I thought I’d group together short reviews of three books I enjoyed this December.
Expecting Christmas is a 40-day devotional book by multiple authors. I didn’t know any of the author names except one (Jennifer Dukes Lee). It’s put out by New Hope Publishers.
The selections are short, which is appreciated in a month like December. Each began with a verse or two of Scripture, a page and a half to two pages (at least in the Kindle version) of text, then three questions for refection.
The readings cover a variety of Christmas topics, though several deal with light.
A couple of samples: Day 15 talks about how horses in past years were seen as “labor animals, forms of transportation, and even weapons of war” (p. 44). After describing war horses, the writer points out Zechariah 9:9-10: Jesus did not come as an overthrowing conqueror, at least as the kind of conqueror society expected. His second coming will be more like that. But this time, He came humbly on a donkey. The author concludes, “Take time now to thank the Lord for being both just and humble, for bringing salvation instead of condemnation, for riding peacefully on a colt rather than on a warhorse. Ask Him to help you trust Him, especially when you don’t understand His ways. When you find yourself confused by His methods, remember the salvation He brought and the joys of that great gift” (p. 46).
In mediating on Jesus being given “the tongue of the learned” (Isaiah 40:4-5), another writer says, “Jesus didn’t use His deep knowledge and gift for oratory to make a name for Himself or climb social ladders. Rather, as seen in the Gospel accounts of His ministry, Jesus used His words to unburden people, free minds from the lies they had learned from false religions, and draw weary hearts closer to the Living God” (p. 54).
Another points out that people responded differently in praise and worship of the Savior, and that’s okay. “Mary’s response was one of quiet introspection as she treasured the good news of the gospel in her heart. The shepherds, on the other hand, left young Jesus, glorifying God and praising Him with outward enthusiasm and passion. People celebrate the gospel in different ways” (p. 77).
I only wish this book was 25 or 31 days so it would fit within the month of December. I didn’t get started 40 days ahead, so I have a bit yet to finish up. But I wanted to mention it before the month was over. Overall, I enjoyed it.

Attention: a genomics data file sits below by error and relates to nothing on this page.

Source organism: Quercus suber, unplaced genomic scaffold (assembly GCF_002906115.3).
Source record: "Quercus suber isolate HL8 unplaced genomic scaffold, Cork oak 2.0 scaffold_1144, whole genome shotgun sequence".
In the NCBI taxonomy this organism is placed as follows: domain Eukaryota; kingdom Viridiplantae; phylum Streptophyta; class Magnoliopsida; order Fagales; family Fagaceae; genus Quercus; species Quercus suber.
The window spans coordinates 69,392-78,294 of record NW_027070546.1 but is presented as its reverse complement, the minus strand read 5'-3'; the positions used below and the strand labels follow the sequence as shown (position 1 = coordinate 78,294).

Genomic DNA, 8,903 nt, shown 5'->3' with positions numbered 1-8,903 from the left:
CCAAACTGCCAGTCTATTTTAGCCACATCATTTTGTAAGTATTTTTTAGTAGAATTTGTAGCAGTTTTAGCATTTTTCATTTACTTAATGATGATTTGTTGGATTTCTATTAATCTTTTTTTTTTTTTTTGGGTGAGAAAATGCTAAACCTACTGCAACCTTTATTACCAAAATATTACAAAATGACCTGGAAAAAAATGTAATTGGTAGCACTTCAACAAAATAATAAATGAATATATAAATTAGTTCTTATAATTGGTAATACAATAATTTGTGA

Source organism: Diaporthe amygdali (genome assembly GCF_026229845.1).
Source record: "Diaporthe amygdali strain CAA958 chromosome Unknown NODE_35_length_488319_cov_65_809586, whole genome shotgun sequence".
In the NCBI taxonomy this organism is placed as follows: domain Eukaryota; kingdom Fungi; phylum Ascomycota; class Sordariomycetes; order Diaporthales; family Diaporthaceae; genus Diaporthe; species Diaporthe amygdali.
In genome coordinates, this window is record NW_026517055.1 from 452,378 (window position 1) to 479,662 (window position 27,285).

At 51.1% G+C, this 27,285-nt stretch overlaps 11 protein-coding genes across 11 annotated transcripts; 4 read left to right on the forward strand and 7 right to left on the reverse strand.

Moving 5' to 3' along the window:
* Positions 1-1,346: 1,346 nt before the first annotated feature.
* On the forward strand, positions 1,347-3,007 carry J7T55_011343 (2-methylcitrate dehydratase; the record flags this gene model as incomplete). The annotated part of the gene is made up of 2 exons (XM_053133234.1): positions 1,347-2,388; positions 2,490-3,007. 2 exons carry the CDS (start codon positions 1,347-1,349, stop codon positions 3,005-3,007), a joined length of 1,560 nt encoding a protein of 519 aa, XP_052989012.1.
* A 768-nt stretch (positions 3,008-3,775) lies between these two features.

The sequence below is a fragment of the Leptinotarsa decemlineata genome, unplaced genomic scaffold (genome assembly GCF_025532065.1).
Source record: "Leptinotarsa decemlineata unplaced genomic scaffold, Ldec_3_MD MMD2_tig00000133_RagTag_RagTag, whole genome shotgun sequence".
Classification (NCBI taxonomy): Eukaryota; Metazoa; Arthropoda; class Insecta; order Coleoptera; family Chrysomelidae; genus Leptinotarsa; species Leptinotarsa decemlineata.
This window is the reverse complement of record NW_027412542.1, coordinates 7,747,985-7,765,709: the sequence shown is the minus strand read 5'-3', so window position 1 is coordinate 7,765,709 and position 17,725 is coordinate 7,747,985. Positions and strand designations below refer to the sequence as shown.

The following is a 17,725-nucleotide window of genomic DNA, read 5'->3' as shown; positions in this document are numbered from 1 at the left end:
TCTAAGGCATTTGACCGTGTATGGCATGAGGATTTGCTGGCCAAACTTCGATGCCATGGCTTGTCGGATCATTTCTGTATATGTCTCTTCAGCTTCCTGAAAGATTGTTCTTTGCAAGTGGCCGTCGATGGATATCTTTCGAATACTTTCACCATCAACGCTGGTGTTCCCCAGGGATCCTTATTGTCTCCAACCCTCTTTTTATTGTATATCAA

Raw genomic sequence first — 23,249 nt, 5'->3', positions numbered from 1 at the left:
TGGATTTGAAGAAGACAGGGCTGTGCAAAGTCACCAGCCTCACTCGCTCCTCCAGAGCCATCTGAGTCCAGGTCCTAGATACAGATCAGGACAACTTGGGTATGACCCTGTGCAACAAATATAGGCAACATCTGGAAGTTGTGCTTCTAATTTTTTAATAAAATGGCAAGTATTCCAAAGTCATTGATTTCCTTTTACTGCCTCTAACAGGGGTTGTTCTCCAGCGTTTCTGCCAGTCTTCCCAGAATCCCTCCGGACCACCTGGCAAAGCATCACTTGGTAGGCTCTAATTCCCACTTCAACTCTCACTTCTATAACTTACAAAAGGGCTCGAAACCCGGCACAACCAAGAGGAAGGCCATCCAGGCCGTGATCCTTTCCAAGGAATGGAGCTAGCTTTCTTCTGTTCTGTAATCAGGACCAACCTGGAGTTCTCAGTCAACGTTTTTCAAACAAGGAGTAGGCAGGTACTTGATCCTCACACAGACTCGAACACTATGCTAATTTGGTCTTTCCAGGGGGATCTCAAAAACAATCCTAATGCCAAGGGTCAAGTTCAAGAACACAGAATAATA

The second book I mentioned in my top twelve post yesterday. I had never heard of Letters From Father Christmas by J. R. R. Tolkien. I discovered it while looking for a short Christmas audiobook to finish out the year. This fit the bill nicely.
Tolkien sent letters and drawings as if from Father Christmas to his children from 1920 to 1943. He wrote with a shaky script because he was so old, he said (probably also to disguise his handwriting). The letters would comment on happenings in the children’s lives as well as at the North Pole. The North Polar Bear was Father Christmas’s helper and companion, a cheerful but bumbling fellow who unwittingly caused a lot of accidents. Polar Bear adds his own commentaries with a thick script because of his paws. Later an elf named Ilbereth acts as Father Christmas’s secretary. The last few letters mention “this horrible war” (WWII) and the people displaced, the shortage of supplies even at the North Pole, etc.
I got the audiobook superbly narrated by Derek Jacobi as Father Christmas and a couple of others for the infrequent voices of the bear and elf. But when I realized the book had photos of the letters and drawings, I had to get the Kindle version, too.
I thought in passing of Tolkien’s penchant for languages but figured that wouldn’t have a place in this book. But he did come up with a made-up language called Arktic that is spoken at the North Pole, and Polar Bear shares a few lines of it.
He also included some battles with goblins, who at times liked to raid Father Christmas’s supplies.
These letters are wonderfully imaginative. I especially loved the banter between Father Christmas, Polar Bear, and Ilbereth.
My last Christmas book this year is The Ornament Keeper, a contemporary fiction novella by Eva Marie Everson.
It’s Felicia Morgan’s custom to begin decorating the Christmas tree with the special, customized ornaments her husband has given her, one each year except for the last year. Each represented something special about their year: their first Christmas together, their children, her job advancement, etc.
This year, though, Felicia is dragging her feet. She and Jackson have separated after twenty years of marriage. Her daughter convinces Felicia to put up decorations as usual, but the memories are painful.
As Felicia hangs each ornament, we see a flashback to the circumstances surrounding each of them. Felicia’s marriage began with a mistake which has haunted the couple’s twenty years. Though God has redeemed and worked together for good their indiscretion, seeds of resentment and unforgiveness threaten to destroy what they have. Can they find their way back to each other before it’s too late?
I enjoyed the story and the truths brought out. I appreciated that the book wasn’t superficial or treacly.
Have you read any of these? Did you read any Christmas books this year?
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I really need to read Tolkien’s Letters From Father Christmas – I have been meaning to for years and it sounds so wonderful. 🙂
Maybe next year! It was truly a delight. I don’t often get the e-print version plus the audio version, but I was glad I had both for this.